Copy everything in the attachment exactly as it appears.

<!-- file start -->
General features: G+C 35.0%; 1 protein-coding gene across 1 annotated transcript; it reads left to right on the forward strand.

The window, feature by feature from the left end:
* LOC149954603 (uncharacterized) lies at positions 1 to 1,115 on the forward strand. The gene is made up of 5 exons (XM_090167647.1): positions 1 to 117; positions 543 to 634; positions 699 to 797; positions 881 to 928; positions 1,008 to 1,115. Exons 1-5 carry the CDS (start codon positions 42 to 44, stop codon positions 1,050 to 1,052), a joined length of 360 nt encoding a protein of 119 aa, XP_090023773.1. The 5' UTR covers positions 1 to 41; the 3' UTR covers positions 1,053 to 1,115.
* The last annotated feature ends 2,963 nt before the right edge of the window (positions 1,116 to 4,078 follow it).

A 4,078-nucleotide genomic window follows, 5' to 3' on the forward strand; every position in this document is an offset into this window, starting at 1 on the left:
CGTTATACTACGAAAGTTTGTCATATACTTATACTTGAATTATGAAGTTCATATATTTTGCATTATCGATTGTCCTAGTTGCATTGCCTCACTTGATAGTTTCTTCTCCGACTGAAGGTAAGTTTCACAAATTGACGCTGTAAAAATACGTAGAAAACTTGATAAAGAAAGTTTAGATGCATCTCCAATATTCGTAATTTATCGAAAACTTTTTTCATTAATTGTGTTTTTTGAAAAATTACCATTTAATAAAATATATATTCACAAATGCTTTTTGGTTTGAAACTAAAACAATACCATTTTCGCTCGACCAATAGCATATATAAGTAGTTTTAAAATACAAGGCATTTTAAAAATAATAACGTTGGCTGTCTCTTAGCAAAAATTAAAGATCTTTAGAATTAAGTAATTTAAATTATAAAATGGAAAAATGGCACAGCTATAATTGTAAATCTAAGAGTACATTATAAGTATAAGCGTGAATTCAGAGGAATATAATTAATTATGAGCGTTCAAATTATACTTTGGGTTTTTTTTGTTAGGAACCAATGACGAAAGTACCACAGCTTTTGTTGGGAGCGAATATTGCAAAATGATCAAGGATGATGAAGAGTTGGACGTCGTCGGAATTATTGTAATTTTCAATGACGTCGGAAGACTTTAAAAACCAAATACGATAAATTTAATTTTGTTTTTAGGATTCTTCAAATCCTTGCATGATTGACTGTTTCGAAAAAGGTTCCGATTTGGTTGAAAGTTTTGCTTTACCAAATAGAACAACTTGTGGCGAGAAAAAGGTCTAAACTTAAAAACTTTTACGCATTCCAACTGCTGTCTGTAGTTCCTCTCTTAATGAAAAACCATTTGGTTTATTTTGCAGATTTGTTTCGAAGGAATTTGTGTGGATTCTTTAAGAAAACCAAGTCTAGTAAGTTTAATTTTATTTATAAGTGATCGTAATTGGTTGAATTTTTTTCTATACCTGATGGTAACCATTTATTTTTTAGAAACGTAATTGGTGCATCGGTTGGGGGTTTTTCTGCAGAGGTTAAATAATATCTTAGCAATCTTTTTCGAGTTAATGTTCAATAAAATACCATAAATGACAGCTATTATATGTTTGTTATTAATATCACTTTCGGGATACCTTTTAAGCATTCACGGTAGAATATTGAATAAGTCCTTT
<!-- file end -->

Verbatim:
General features: G+C 35.0%; 1 protein-coding gene across 1 annotated transcript; it reads left to right on the forward strand.

The window, feature by feature from the left end:
* LOC149954603 (uncharacterized) lies at positions 1 to 1,115 on the forward strand. The gene is made up of 5 exons (XM_090167647.1): positions 1 to 117; positions 543 to 634; positions 699 to 797; positions 881 to 928; positions 1,008 to 1,115. Exons 1-5 carry the CDS (start codon positions 42 to 44, stop codon positions 1,050 to 1,052), a joined length of 360 nt encoding a protein of 119 aa, XP_090023773.1. The 5' UTR covers positions 1 to 41; the 3' UTR covers positions 1,053 to 1,115.
* The last annotated feature ends 2,963 nt before the right edge of the window (positions 1,116 to 4,078 follow it).

A 4,078-nucleotide genomic window follows, 5' to 3' on the forward strand; every position in this document is an offset into this window, starting at 1 on the left:
CGTTATACTACGAAAGTTTGTCATATACTTATACTTGAATTATGAAGTTCATATATTTTGCATTATCGATTGTCCTAGTTGCATTGCCTCACTTGATAGTTTCTTCTCCGACTGAAGGTAAGTTTCACAAATTGACGCTGTAAAAATACGTAGAAAACTTGATAAAGAAAGTTTAGATGCATCTCCAATATTCGTAATTTATCGAAAACTTTTTTCATTAATTGTGTTTTTTGAAAAATTACCATTTAATAAAATATATATTCACAAATGCTTTTTGGTTTGAAACTAAAACAATACCATTTTCGCTCGACCAATAGCATATATAAGTAGTTTTAAAATACAAGGCATTTTAAAAATAATAACGTTGGCTGTCTCTTAGCAAAAATTAAAGATCTTTAGAATTAAGTAATTTAAATTATAAAATGGAAAAATGGCACAGCTATAATTGTAAATCTAAGAGTACATTATAAGTATAAGCGTGAATTCAGAGGAATATAATTAATTATGAGCGTTCAAATTATACTTTGGGTTTTTTTTGTTAGGAACCAATGACGAAAGTACCACAGCTTTTGTTGGGAGCGAATATTGCAAAATGATCAAGGATGATGAAGAGTTGGACGTCGTCGGAATTATTGTAATTTTCAATGACGTCGGAAGACTTTAAAAACCAAATACGATAAATTTAATTTTGTTTTTAGGATTCTTCAAATCCTTGCATGATTGACTGTTTCGAAAAAGGTTCCGATTTGGTTGAAAGTTTTGCTTTACCAAATAGAACAACTTGTGGCGAGAAAAAGGTCTAAACTTAAAAACTTTTACGCATTCCAACTGCTGTCTGTAGTTCCTCTCTTAATGAAAAACCATTTGGTTTATTTTGCAGATTTGTTTCGAAGGAATTTGTGTGGATTCTTTAAGAAAACCAAGTCTAGTAAGTTTAATTTTATTTATAAGTGATCGTAATTGGTTGAATTTTTTTCTATACCTGATGGTAACCATTTATTTTTTAGAAACGTAATTGGTGCATCGGTTGGGGGTTTTTCTGCAGAGGTTAAATAATATCTTAGCAATCTTTTTCGAGTTAATGTTCAATAAAATACCATAAATGACAGCTATTATATGTTTGTTATTAATATCACTTTCGGGATACCTTTTAAGCATTCACGGTAGAATATTGAATAAGTCCTTT